Friday, June 29, 2007

Spatial Econometrics Association Conference

The programme of the SEA 2007 (Cambridge UK) and several papers are on-line. I'll be there!

Thursday, June 28, 2007

The Efficiency of the Flush Toilet

I've already written about the amazing William Nordhaus' papers on the technical progress in light emission and computation power. I have another another (crude) example: have you notice the improvements on the flush toilets? The newer ones do their jobs with much less water than the older models.
(Am I the only one who pays attention to this kind of stuff?)

Tuesday, June 26, 2007

London for Economists 2

The Institute of Fiscal Studies has a series of walks for economists through London available for download. The walks have an Econometrics bias, so you will see the place where Reverend Bayes is buried and the birthplace of Prof Pearson. Nevertheless the guides are a must for Economics obsessed minds.

Tuesday, June 19, 2007

The most expensive cities in the world

Tell me about it.


Centrepiece is the magazine of the LSE's Centre of Economic Performance . It translates to the normal human being the research that the economists of the Centre have been doing. All articles are available for free. Stop reading this blog and download the articles! Now!

Monday, June 18, 2007

Stewart Brand: Why squatter cities are a good thing

Stewart Brand was the first human being to use the term "personal computer" and has a amazing bio. In this 2-minute presentation he shows his views on world poverty and how the cities are the best way to get people out of poverty.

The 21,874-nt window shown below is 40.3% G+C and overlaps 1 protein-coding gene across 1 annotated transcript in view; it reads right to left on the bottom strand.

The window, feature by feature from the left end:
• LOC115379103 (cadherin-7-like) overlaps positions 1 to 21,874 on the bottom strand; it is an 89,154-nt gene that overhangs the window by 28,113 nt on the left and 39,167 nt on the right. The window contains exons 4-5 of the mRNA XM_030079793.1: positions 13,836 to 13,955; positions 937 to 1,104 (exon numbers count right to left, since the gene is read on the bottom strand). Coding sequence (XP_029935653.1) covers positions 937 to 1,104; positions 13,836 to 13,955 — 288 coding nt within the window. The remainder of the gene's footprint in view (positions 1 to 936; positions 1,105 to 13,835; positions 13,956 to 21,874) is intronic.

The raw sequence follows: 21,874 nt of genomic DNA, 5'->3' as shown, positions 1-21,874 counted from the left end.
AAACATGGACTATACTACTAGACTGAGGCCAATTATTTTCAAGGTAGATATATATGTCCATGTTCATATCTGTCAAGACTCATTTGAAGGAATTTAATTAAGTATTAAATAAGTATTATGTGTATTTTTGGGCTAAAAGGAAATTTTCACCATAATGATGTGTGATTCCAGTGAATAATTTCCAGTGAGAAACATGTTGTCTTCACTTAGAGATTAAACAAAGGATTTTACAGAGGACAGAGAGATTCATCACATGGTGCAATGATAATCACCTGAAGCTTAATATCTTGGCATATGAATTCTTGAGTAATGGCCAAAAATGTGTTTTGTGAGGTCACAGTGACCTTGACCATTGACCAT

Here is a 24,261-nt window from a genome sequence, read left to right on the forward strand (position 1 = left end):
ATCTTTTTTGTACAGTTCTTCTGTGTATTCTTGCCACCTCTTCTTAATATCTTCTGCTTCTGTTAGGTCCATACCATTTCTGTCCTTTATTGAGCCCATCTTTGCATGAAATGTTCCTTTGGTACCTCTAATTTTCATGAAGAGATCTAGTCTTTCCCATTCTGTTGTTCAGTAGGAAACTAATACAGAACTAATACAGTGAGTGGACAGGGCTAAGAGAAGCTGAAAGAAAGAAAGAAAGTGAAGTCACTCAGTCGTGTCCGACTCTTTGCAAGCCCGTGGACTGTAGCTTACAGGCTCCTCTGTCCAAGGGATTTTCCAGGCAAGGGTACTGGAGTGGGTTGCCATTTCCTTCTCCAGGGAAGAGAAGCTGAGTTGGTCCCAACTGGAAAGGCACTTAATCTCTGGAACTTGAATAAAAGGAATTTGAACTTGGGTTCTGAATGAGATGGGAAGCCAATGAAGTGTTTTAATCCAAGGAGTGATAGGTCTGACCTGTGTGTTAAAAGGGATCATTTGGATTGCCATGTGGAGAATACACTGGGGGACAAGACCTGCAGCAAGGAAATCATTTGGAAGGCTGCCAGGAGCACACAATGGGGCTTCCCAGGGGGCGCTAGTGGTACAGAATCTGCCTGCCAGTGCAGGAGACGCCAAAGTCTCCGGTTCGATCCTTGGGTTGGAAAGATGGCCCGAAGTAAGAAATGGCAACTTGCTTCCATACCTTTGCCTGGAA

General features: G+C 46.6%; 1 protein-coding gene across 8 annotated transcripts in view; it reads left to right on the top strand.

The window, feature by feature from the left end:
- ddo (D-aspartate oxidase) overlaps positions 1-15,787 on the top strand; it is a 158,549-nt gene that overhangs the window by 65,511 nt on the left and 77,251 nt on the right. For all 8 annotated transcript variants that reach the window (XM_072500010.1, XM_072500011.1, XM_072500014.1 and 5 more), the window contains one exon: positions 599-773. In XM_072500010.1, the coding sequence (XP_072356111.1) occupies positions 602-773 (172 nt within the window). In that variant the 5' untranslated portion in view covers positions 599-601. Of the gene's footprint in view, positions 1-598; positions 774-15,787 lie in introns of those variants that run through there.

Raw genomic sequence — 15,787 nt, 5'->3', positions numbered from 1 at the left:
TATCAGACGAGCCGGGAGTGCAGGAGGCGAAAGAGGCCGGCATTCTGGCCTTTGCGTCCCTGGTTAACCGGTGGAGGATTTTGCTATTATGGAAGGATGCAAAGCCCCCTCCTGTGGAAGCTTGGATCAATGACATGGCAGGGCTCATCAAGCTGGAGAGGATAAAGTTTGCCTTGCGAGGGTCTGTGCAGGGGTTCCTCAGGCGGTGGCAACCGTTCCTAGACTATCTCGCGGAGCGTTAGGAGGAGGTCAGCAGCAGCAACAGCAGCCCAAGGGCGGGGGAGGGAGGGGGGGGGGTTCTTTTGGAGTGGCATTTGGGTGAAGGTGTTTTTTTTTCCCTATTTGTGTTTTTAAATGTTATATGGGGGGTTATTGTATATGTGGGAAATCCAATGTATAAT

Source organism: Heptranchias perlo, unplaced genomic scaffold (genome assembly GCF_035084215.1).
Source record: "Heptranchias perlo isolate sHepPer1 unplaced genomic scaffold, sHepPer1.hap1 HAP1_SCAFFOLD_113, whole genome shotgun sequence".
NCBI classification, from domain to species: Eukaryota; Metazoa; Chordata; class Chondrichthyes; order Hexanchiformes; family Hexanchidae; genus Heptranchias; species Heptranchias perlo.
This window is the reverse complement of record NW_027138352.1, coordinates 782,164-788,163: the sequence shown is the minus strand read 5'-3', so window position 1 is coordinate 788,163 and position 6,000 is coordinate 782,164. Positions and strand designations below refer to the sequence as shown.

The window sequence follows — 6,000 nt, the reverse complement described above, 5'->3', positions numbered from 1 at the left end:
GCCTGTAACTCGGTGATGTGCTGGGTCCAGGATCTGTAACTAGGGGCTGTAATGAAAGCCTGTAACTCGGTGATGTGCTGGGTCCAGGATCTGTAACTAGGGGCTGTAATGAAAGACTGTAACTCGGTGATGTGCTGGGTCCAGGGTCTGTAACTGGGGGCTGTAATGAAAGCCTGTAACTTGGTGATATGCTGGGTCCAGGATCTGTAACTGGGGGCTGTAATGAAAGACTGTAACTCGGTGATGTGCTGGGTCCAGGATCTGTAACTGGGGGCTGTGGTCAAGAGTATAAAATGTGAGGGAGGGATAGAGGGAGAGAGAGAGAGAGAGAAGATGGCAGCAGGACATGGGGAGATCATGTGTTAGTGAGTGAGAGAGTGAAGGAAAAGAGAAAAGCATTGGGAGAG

It is true that the poorest of the poor still live in "Jeffrey Sachs" rural villages, but the large share of poor has already moved to squatter cities. Urbanization is not the problem, it is part of the solution to the social issues. Remember what Jane Jacobs and Hernando De Soto taught us: slums have their own vitality and a huge potential to improve the lives of their dwellers.
Click here for a fantastic one hour lecture.

Saturday, June 16, 2007

Safari for Windows

Yes, it is beautiful and fast, but I am sticking with Firefox. I want to be a keyboard ninja and I am addicted to Firefox Quick Search.
BTW, Steven Jobs keynote is always a lesson on how to give an fantastic presentation.

Friday, June 15, 2007

US states renamed for countries with similar life expectancies

Davi Zell and I had a few problems with this one. The differences in life expectancies at birth among US states were quite small and we had to repeat countries and even include the USA in the map.
This is really addictive, but this is the last (strange)map spin off that I will ever do. (Ok, maybe just one more :-)).

Brazilian States Renamed for Life Expectancy